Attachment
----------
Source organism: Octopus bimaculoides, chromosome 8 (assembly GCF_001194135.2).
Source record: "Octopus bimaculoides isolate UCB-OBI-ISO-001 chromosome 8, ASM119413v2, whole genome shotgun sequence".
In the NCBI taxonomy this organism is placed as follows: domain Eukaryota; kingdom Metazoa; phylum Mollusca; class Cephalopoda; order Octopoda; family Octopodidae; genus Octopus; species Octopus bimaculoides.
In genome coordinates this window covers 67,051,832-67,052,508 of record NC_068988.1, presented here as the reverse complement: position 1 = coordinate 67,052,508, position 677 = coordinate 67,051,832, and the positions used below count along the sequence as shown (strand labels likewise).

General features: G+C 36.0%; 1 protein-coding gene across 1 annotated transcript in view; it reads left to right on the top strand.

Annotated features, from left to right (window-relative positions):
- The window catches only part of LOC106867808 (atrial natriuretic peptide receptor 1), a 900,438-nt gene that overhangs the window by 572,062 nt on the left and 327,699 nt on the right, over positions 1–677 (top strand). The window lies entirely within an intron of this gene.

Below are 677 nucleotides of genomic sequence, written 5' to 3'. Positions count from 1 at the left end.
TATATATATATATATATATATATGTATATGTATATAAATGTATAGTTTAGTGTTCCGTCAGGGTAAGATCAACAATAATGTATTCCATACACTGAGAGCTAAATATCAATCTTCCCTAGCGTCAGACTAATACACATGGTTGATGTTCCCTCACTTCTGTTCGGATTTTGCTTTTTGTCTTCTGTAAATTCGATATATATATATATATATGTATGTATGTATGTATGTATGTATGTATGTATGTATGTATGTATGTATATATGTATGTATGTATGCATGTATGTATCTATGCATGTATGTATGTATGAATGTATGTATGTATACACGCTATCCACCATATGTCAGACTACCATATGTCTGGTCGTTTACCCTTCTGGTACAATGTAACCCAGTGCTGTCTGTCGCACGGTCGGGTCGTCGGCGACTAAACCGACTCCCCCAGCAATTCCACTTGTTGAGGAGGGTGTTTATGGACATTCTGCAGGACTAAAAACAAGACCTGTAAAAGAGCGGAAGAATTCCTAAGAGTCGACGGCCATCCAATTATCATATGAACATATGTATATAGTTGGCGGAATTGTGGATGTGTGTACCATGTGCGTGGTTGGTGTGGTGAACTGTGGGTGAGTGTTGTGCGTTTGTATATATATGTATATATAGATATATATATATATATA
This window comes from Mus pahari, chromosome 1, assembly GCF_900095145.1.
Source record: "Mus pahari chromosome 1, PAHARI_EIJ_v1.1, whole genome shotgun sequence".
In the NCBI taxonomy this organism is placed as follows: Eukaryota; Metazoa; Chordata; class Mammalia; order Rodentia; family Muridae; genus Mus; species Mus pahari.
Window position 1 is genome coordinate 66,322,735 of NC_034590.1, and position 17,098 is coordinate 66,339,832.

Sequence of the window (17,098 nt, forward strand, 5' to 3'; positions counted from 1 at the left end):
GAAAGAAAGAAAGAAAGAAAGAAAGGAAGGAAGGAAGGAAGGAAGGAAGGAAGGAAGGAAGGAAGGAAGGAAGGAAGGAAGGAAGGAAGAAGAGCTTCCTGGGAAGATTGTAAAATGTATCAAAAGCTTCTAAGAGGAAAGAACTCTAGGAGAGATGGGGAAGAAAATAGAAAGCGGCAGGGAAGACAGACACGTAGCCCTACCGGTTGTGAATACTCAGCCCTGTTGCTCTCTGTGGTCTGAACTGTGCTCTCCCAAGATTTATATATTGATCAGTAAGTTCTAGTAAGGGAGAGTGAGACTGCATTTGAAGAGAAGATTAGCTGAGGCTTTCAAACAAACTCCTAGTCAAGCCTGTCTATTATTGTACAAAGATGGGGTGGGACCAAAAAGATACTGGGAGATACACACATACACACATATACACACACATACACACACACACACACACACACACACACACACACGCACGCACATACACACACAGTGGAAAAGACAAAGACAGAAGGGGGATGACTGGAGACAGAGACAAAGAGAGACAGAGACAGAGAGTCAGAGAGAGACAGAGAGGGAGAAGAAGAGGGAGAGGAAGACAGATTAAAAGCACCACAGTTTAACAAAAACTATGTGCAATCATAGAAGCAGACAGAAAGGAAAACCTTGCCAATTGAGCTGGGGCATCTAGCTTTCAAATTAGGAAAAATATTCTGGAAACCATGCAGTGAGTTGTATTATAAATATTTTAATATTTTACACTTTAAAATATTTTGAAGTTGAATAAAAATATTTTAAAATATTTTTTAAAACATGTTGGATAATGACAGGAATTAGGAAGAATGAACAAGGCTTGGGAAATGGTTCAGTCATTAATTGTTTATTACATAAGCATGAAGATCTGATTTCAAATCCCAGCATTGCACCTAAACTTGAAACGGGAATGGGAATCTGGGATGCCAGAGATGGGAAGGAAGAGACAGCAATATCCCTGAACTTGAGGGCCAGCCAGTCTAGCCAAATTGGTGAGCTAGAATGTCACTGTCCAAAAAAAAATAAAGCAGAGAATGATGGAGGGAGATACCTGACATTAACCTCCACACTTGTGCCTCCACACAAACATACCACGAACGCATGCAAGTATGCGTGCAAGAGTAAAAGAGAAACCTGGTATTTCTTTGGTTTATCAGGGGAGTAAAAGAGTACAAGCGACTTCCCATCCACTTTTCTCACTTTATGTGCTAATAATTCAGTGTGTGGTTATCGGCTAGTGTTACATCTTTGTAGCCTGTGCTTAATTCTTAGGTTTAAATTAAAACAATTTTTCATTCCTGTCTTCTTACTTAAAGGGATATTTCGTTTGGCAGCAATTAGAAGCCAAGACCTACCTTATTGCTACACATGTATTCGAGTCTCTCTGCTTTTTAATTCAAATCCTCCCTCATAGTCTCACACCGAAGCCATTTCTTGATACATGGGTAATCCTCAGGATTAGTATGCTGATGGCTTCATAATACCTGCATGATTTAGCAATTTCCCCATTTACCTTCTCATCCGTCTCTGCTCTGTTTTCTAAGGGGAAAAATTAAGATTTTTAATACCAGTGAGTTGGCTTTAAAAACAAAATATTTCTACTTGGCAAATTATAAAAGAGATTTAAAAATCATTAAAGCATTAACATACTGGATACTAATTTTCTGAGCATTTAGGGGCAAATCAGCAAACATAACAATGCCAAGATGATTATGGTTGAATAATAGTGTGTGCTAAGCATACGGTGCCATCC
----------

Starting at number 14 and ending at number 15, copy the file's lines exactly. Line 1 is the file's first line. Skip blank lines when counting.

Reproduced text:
Sequence of the window (17,098 nt, forward strand, 5' to 3'; positions counted from 1 at the left end):
GAAAGAAAGAAAGAAAGAAAGAAAGGAAGGAAGGAAGGAAGGAAGGAAGGAAGGAAGGAAGGAAGGAAGGAAGGAAGGAAGGAAGGAAGAAGAGCTTCCTGGGAAGATTGTAAAATGTATCAAAAGCTTCTAAGAGGAAAGAACTCTAGGAGAGATGGGGAAGAAAATAGAAAGCGGCAGGGAAGACAGACACGTAGCCCTACCGGTTGTGAATACTCAGCCCTGTTGCTCTCTGTGGTCTGAACTGTGCTCTCCCAAGATTTATATATTGATCAGTAAGTTCTAGTAAGGGAGAGTGAGACTGCATTTGAAGAGAAGATTAGCTGAGGCTTTCAAACAAACTCCTAGTCAAGCCTGTCTATTATTGTACAAAGATGGGGTGGGACCAAAAAGATACTGGGAGATACACACATACACACATATACACACACATACACACACACACACACACACACACACACACACACGCACGCACATACACACACAGTGGAAAAGACAAAGACAGAAGGGGGATGACTGGAGACAGAGACAAAGAGAGACAGAGACAGAGAGTCAGAGAGAGACAGAGAGGGAGAAGAAGAGGGAGAGGAAGACAGATTAAAAGCACCACAGTTTAACAAAAACTATGTGCAATCATAGAAGCAGACAGAAAGGAAAACCTTGCCAATTGAGCTGGGGCATCTAGCTTTCAAATTAGGAAAAATATTCTGGAAACCATGCAGTGAGTTGTATTATAAATATTTTAATATTTTACACTTTAAAATATTTTGAAGTTGAATAAAAATATTTTAAAATATTTTTTAAAACATGTTGGATAATGACAGGAATTAGGAAGAATGAACAAGGCTTGGGAAATGGTTCAGTCATTAATTGTTTATTACATAAGCATGAAGATCTGATTTCAAATCCCAGCATTGCACCTAAACTTGAAACGGGAATGGGAATCTGGGATGCCAGAGATGGGAAGGAAGAGACAGCAATATCCCTGAACTTGAGGGCCAGCCAGTCTAGCCAAATTGGTGAGCTAGAATGTCACTGTCCAAAAAAAAATAAAGCAGAGAATGATGGAGGGAGATACCTGACATTAACCTCCACACTTGTGCCTCCACACAAACATACCACGAACGCATGCAAGTATGCGTGCAAGAGTAAAAGAGAAACCTGGTATTTCTTTGGTTTATCAGGGGAGTAAAAGAGTACAAGCGACTTCCCATCCACTTTTCTCACTTTATGTGCTAATAATTCAGTGTGTGGTTATCGGCTAGTGTTACATCTTTGTAGCCTGTGCTTAATTCTTAGGTTTAAATTAAAACAATTTTTCATTCCTGTCTTCTTACTTAAAGGGATATTTCGTTTGGCAGCAATTAGAAGCCAAGACCTACCTTATTGCTACACATGTATTCGAGTCTCTCTGCTTTTTAATTCAAATCCTCCCTCATAGTCTCACACCGAAGCCATTTCTTGATACATGGGTAATCCTCAGGATTAGTATGCTGATGGCTTCATAATACCTGCATGATTTAGCAATTTCCCCATTTACCTTCTCATCCGTCTCTGCTCTGTTTTCTAAGGGGAAAAATTAAGATTTTTAATACCAGTGAGTTGGCTTTAAAAACAAAATATTTCTACTTGGCAAATTATAAAAGAGATTTAAAAATCATTAAAGCATTAACATACTGGATACTAATTTTCTGAGCATTTAGGGGCAAATCAGCAAACATAACAATGCCAAGATGATTATGGTTGAATAATAGTGTGTGCTAAGCATACGGTGCCATCC